I read articles like Orgone, and I’m convinced that Wikipedia is just plain garbage.

    I apologize in advance for hijacking the thread to Wikipedia. It’s just that I think the place gives us more pseudoscience per megabyte than Jenny McCarthy.

  10. #10 Joe Average
    April 17, 2009

    “I think the place gives us more pseudoscience per megabyte than Jenny McCarthy”
    — Wiki is flawed, but well-sourced and neutral. As for Jenny McCarthy, that’s a nice high profile case… case # 3… her son was treated by a naturopath for heavy metal poisoning plus antifungals. Now she wants to raise $100 million to put this therapy through clinicals.

    I agree that Jenny McCarthy is a bad source for medical information; she’s a bit nuts. However, there is nothing wrong with studying how people cured their diseases, looking for common patterns, verifying with scientific data and good medical tests. Testing for fungus and heavy metals in Autism doesn’t seem like such a bad idea.

  11. #11 Joe Average
    April 17, 2009

    Let’s look at the statins. A nice 0.3% cure rate for heart disease, with 1 in 6 patients having side-effects. For every 1 person helped, 63 people will get side-effects.

    Do Cholesterol Drugs Do Any Good?
    http://www.businessweek.com/magazine/content/08_04/b4068052092994.htm
    http://www.businessweek.com/magazine/content/08_04/b4068052095204.htm
    statins – NNT 500+ to prevent death or serious medical conditions

    Crestor Study – new study cited by Wikipedia article:
    http://www.washingtonpost.com/wp-dyn/content/article/2008/11/09/AR2008110900852.html?hpid=topnews
    17,802 – 31 heart attacks in the statin group vs. 68 in the placebo group

    Note: that is 31 out of 8900 vs. 68 out of 8900
    0.35% vs. 0.76%
    **********

    http://en.wikipedia.org/wiki/Atorvastatin
    “Headache is the most common side effect, occurring in more than 10% of patients.”

    http://www.businessweek.com/magazine/content/08_04/b4068057096279.htm
    “But many doctors believe they are more common in the real world, afflicting perhaps as many as 15% of patients.”

  12. #12 Dr Benway
    April 17, 2009

    Testing for fungus and heavy metals in Autism doesn’t seem like such a bad idea.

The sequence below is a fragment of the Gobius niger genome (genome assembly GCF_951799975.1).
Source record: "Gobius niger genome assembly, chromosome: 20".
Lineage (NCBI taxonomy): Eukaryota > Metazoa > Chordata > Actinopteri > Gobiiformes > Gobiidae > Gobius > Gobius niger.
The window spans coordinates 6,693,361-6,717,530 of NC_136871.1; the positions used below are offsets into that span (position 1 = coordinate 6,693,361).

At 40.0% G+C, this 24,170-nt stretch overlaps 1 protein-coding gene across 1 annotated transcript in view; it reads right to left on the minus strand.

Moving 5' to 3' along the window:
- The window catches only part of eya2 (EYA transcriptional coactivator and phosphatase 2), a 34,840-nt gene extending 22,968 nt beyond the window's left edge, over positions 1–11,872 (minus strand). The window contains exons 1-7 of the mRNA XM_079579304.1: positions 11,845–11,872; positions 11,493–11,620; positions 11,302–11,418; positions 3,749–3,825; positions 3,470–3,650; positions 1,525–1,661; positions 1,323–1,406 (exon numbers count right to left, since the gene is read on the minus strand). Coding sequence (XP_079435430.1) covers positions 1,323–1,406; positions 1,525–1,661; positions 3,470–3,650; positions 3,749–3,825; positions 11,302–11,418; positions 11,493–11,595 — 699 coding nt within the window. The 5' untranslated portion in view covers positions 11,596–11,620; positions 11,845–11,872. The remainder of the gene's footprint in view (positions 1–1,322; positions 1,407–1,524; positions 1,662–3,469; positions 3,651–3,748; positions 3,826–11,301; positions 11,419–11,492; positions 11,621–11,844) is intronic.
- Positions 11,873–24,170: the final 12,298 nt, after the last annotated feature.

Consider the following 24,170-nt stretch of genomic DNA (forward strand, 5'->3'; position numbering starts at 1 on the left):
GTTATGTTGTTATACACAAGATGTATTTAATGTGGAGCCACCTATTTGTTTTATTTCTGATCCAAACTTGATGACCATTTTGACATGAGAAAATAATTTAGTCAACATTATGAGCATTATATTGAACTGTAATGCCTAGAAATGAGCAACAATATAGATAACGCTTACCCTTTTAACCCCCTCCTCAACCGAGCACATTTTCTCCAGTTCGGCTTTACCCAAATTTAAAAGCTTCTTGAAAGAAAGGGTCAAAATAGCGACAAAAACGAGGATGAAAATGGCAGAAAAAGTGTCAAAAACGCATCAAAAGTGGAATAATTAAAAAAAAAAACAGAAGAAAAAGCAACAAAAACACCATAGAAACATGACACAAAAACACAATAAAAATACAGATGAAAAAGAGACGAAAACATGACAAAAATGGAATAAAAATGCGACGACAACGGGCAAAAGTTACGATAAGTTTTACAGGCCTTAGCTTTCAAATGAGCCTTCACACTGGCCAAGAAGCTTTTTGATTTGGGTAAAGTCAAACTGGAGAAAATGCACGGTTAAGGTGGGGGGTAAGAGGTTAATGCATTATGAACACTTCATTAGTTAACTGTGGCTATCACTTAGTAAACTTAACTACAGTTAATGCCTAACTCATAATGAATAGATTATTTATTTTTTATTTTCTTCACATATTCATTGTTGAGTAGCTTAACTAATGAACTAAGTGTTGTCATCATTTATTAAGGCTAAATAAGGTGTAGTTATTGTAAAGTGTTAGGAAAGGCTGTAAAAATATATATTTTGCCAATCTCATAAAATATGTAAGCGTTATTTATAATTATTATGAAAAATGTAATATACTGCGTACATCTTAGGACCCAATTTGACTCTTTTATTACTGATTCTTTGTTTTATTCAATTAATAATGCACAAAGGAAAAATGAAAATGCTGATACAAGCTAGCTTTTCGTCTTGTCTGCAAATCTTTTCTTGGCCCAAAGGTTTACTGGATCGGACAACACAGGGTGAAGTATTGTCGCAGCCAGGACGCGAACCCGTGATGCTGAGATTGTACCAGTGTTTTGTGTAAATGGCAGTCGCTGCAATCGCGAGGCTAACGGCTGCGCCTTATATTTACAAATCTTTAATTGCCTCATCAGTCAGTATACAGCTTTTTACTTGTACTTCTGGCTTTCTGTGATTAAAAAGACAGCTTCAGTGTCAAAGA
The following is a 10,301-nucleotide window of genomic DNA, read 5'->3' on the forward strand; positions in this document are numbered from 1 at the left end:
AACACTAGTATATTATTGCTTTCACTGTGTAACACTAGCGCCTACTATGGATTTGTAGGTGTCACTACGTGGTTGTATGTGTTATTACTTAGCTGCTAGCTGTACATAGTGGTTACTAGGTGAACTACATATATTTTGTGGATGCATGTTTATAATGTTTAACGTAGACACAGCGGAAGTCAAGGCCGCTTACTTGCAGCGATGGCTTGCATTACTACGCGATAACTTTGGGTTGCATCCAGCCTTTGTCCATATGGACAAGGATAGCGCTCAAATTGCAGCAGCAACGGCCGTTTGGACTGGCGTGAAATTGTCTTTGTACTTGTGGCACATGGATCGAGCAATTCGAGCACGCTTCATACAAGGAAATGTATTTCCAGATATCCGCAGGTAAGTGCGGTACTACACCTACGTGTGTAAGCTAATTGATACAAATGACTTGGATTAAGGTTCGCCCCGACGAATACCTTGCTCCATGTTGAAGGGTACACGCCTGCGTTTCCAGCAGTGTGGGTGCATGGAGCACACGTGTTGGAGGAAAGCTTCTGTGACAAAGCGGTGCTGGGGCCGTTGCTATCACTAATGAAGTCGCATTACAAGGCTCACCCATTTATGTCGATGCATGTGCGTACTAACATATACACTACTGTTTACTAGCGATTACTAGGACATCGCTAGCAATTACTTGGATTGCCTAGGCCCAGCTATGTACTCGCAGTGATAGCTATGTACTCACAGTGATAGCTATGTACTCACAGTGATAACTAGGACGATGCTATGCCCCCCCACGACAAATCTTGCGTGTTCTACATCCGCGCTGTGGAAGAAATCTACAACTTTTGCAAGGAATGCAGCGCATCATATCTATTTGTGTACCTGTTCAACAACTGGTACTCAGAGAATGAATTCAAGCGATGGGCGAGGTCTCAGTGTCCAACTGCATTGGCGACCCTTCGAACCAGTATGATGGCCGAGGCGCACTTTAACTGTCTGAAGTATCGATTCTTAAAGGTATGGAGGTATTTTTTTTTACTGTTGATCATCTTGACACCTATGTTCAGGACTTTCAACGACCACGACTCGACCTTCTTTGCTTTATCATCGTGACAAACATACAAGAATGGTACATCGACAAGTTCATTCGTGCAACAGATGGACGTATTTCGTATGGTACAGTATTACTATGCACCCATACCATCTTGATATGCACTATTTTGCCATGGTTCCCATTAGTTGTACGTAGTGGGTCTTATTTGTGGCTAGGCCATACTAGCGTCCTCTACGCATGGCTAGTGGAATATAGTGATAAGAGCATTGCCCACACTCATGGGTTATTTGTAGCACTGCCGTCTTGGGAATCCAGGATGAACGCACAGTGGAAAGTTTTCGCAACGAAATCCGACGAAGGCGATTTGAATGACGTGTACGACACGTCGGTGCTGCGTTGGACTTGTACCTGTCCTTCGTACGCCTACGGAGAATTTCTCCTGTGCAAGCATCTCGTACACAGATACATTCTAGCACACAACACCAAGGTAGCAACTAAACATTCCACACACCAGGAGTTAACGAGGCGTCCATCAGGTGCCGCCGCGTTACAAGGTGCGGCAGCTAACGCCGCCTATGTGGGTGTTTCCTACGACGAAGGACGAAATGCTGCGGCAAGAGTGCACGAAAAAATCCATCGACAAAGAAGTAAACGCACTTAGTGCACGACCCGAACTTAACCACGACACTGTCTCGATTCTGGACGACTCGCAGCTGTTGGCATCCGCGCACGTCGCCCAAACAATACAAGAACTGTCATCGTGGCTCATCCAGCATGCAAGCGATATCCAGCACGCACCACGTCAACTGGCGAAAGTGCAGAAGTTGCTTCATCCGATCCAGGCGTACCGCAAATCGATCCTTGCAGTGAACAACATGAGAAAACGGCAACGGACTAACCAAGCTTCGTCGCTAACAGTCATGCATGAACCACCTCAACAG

When patients cannot consent to their own treatment, we need a high degree of confidence that the benefits outweigh the risks, even for experimental therapies.

    Nystatin is not benign. Chelation is not benign. The prior plausibility for chronic candidiasis or heavy metal poisoning as a cause of autism is nearly zero.

    Chronic candidiasis has never been proven to exist. The heavy metal poisoning of the alt med community is typically a non-falsifiable (and thus non-scientific) hypothesis.

  13. #13 Joe Average
    April 17, 2009

    Now my point in coming here to post wasn’t to throw stones. It’s not good guys vs. bad guys. Medical Doctors are miracle workers. Naturopaths are wonderful too. They sometimes cure the impossible diseases. My point is to foster a little bit of collaboration.

    Any moron like me can nitpick at one group of Doctors or the other. Collaborate and Learn is my message.

  14. #14 Joe Average
    April 17, 2009

    “Chronic candidiasis has never been proven to exist.”
    — What is this nonsense? This is a key difference between a Naturopathic Doctor and a medical doctor. A naturopathic doctor assumes that if your medical doctor can’t cure your illness it may be some type of fungal infection.

    Chronic Mucocutaneous Candidiasis: A Case Report.
    http://medind.nic.in/jao/t04/i1/jaot04i1p21o.pdf

    Candidiasis, Mucosal
    http://emedicine.medscape.com/article/1075227-overview

    Oral candidiasis
    http://dermnetnz.org/fungal/oral-candidiasis.html
    “Chronic atrophic candidiasis. This is common in those with dentures.”

    http://en.wikipedia.org/wiki/Angular_cheilitis
    “Although the disease has an unknown etiology, the sores of angular cheilitis may become infected by the fungus Candida albicans (thrush), or other pathogens.”

    That being said, it must be recognized that there are over 100 different strains of Candida (Albicans, Tropicalis, Glabrata, Krusei, etc…), and 100 different pathogenic fungus’s that can infect people.

  15. #15 Michael Simpson
    April 17, 2009

    Joe Average said:

    Wiki is flawed, but well-sourced and neutral.

    No, it isn’t, because it is cluttered with cruft. The pseudoscience crowd edits with a few citations of dubious value. I pointed out Orgone as one, where editors make it appear as if the force actually exists, when science clearly has concluded it doesn’t. There are so many other articles where specious medical claims are made based on weak sources, or where inappropriate conclusions.

    Joe Average said:

    there is nothing wrong with studying how people cured their diseases, looking for common patterns, verifying with scientific data and good medical tests. Testing for fungus and heavy metals in Autism doesn’t seem like such a bad idea..